Nothing that’s gone before could have ever prepared me for George W. Bush, said Akins. He criticized Bush’s out of hand dismissal of Prince Abdullah’s peace plan, which Akins termed “extraordinary”. Before he even presented his plan to America, the Prince convinced the Arab League to accept it, which in itself was an extraordinary act. The plan gave the Israelis everything they said they ever wanted – the ’67 borders and recognition. All Israel had to do was abide by UN resolutions.  But it is clear that Israel wants much more.

Akins noted that a few years ago, the few Israelis who talked about expelling Arabs from Eretz Israel were shunned, now it is talked about openly in the Knesset. But Israel needs the cover of a war to carry out this plan, he said. Until recently, this war did not seem probable because the benefits are so minimal and the dangers so great. However, Ariel Sharon has proven that he gets what he wants. Akins decried the humiliating moment when George Bush ordered Sharon to withdraw from Jenin immediately, and Sharon said no, so instead of doing what any American President should have done, Bush apologized and told Sharon to withdraw at his convenience. Then a week later, he called Sharon a “man of peace”.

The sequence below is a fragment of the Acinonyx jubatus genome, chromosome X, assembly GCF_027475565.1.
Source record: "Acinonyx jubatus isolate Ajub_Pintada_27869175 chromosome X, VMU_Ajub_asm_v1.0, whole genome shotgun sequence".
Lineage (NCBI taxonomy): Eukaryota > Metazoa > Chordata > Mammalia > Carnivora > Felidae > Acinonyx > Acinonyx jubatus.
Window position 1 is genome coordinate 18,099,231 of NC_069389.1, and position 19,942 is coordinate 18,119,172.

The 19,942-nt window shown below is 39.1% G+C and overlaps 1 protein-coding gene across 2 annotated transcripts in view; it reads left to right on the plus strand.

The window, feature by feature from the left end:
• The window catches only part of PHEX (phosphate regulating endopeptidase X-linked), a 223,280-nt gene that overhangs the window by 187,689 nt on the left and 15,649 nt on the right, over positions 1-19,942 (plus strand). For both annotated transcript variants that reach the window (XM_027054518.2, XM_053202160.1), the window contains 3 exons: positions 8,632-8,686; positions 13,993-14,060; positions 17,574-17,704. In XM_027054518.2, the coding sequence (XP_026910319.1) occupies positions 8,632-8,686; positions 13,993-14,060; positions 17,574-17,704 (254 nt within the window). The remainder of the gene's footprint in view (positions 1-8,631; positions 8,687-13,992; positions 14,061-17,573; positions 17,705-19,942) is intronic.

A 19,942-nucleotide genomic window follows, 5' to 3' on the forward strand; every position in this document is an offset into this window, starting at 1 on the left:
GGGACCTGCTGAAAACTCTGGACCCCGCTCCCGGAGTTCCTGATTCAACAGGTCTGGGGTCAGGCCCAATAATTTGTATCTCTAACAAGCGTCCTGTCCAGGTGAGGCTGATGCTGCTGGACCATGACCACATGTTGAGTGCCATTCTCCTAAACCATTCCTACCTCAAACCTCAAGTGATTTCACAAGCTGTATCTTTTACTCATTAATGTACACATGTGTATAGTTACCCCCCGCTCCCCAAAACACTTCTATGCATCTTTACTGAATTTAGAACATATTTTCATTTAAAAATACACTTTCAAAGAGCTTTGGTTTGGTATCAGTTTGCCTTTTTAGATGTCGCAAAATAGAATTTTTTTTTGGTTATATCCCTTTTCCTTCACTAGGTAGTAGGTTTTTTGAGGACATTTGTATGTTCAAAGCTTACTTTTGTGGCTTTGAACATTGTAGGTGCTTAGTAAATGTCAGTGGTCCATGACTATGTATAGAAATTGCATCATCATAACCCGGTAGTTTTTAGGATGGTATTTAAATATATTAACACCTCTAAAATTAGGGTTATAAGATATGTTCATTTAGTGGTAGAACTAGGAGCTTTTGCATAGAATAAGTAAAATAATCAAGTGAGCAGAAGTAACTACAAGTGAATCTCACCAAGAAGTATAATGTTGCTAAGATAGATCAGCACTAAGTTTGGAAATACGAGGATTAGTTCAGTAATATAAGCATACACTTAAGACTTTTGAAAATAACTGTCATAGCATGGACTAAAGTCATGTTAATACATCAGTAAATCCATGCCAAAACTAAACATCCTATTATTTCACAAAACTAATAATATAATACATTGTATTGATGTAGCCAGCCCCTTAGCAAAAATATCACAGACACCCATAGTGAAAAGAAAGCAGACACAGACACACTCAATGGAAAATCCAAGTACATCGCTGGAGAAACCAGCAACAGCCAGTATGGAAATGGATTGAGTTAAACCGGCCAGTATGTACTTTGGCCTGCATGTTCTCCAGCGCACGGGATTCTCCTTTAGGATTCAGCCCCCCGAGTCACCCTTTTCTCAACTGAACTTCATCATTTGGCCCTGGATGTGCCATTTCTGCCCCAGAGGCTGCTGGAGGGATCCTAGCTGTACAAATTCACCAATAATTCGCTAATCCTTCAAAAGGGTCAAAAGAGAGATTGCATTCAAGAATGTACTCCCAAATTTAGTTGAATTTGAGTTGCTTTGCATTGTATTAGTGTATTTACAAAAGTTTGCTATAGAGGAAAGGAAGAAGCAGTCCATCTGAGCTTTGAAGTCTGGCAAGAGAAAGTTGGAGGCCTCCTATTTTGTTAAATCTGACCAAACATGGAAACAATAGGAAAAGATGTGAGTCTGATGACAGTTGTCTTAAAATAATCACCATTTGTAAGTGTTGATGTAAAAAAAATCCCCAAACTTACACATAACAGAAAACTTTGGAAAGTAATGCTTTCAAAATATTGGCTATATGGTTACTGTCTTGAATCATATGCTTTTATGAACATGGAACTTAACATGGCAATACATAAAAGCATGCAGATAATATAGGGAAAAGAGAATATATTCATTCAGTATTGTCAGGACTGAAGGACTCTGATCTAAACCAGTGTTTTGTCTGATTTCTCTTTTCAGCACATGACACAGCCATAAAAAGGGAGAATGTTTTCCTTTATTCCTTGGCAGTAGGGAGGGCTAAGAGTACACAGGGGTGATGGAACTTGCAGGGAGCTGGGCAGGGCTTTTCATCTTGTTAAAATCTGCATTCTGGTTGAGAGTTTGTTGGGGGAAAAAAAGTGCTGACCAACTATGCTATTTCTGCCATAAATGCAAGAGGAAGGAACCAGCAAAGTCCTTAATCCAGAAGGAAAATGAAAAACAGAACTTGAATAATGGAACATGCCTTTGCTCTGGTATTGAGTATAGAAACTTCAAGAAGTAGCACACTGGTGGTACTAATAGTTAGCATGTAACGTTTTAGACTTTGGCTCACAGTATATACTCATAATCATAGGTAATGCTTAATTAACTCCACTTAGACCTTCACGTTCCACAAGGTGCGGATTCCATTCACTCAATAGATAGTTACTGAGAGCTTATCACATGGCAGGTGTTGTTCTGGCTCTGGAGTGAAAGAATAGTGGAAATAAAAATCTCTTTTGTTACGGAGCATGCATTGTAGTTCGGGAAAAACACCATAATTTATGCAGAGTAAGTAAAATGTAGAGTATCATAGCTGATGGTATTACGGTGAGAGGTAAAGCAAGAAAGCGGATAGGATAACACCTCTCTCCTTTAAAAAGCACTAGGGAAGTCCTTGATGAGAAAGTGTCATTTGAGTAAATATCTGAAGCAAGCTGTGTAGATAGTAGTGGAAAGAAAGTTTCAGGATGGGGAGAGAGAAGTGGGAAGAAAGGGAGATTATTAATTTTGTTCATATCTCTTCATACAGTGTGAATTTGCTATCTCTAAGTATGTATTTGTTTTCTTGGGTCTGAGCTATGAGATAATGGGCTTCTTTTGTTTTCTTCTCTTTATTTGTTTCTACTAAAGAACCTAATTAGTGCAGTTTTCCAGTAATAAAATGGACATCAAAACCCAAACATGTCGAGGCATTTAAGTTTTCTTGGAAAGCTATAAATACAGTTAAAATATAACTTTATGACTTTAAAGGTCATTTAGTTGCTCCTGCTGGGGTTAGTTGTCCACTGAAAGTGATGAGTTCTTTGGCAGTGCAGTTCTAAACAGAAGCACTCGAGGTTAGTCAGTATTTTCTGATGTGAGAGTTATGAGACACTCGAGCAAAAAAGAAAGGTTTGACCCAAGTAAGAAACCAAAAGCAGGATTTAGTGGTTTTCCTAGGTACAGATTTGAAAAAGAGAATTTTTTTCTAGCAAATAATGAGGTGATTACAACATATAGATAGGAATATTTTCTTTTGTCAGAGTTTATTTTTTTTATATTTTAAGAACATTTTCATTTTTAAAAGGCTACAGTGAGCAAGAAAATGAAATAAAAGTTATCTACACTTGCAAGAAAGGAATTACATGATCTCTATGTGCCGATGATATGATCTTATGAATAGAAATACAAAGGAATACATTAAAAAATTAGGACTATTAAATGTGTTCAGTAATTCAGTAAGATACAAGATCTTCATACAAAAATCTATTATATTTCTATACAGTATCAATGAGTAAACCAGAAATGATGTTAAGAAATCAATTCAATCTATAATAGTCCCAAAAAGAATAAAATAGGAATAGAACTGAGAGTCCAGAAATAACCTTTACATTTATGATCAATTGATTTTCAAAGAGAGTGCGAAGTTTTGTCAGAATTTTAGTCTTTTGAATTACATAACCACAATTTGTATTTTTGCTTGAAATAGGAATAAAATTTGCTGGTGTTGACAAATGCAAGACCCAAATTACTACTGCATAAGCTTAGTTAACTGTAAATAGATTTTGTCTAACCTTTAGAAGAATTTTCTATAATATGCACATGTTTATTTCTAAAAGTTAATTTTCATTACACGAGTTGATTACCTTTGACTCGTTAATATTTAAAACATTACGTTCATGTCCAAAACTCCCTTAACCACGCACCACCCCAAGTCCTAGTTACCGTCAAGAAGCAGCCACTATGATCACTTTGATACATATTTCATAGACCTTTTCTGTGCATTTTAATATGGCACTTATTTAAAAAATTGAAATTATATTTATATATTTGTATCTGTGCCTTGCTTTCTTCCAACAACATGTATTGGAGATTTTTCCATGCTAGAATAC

Bush is clearly playing into Sharon’s hands, and this war with Iraq will provide the cover that Sharon needs to carry out the evil plan of expelling the Palestinians form the West Bank. While the world is focused on the Gulf, Sharon can wipe out a few villages and cause the rest of the Palestinians to panic and flee across the border, just like in 1947-48 – all without journalists to witness the truth. 

Akins ended with a glimmer of hope that Bush will honor his statement in his State of the Union address that the U.S. would take measures to minimize civilian casualties. “I hope this is true,” said Akins. “500,000 Iraqi babies have died as a result of the sanctions. I don’t want to have another half million added to heaven’s account against us.”

The evening continued with an engaging discussion between Ambassador Akins and the audience.